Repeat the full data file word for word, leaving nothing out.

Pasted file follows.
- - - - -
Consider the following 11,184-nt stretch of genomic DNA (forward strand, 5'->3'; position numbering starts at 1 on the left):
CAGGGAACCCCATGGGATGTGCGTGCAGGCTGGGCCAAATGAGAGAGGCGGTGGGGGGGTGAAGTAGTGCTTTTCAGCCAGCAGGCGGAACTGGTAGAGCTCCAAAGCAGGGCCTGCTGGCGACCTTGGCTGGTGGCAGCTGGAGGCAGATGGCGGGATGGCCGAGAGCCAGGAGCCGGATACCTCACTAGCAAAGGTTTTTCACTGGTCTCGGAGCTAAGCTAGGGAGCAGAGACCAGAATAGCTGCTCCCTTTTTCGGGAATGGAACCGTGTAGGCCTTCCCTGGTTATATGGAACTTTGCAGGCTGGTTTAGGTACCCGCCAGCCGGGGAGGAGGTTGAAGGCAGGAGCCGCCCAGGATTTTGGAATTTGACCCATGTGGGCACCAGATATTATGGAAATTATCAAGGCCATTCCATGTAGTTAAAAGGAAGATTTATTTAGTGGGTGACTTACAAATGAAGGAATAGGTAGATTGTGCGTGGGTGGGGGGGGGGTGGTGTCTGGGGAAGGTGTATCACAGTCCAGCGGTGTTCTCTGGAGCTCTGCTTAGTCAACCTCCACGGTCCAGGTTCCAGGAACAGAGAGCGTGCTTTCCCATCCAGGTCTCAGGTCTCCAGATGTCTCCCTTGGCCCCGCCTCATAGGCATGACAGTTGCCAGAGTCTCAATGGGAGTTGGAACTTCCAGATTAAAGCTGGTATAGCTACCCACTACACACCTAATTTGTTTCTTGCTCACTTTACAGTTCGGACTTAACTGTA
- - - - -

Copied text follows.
Consider the following 11,184-nt stretch of genomic DNA (forward strand, 5'->3'; position numbering starts at 1 on the left):
CAGGGAACCCCATGGGATGTGCGTGCAGGCTGGGCCAAATGAGAGAGGCGGTGGGGGGGTGAAGTAGTGCTTTTCAGCCAGCAGGCGGAACTGGTAGAGCTCCAAAGCAGGGCCTGCTGGCGACCTTGGCTGGTGGCAGCTGGAGGCAGATGGCGGGATGGCCGAGAGCCAGGAGCCGGATACCTCACTAGCAAAGGTTTTTCACTGGTCTCGGAGCTAAGCTAGGGAGCAGAGACCAGAATAGCTGCTCCCTTTTTCGGGAATGGAACCGTGTAGGCCTTCCCTGGTTATATGGAACTTTGCAGGCTGGTTTAGGTACCCGCCAGCCGGGGAGGAGGTTGAAGGCAGGAGCCGCCCAGGATTTTGGAATTTGACCCATGTGGGCACCAGATATTATGGAAATTATCAAGGCCATTCCATGTAGTTAAAAGGAAGATTTATTTAGTGGGTGACTTACAAATGAAGGAATAGGTAGATTGTGCGTGGGTGGGGGGGGGGTGGTGTCTGGGGAAGGTGTATCACAGTCCAGCGGTGTTCTCTGGAGCTCTGCTTAGTCAACCTCCACGGTCCAGGTTCCAGGAACAGAGAGCGTGCTTTCCCATCCAGGTCTCAGGTCTCCAGATGTCTCCCTTGGCCCCGCCTCATAGGCATGACAGTTGCCAGAGTCTCAATGGGAGTTGGAACTTCCAGATTAAAGCTGGTATAGCTACCCACTACACACCTAATTTGTTTCTTGCTCACTTTACAGTTCGGACTTAACTGTA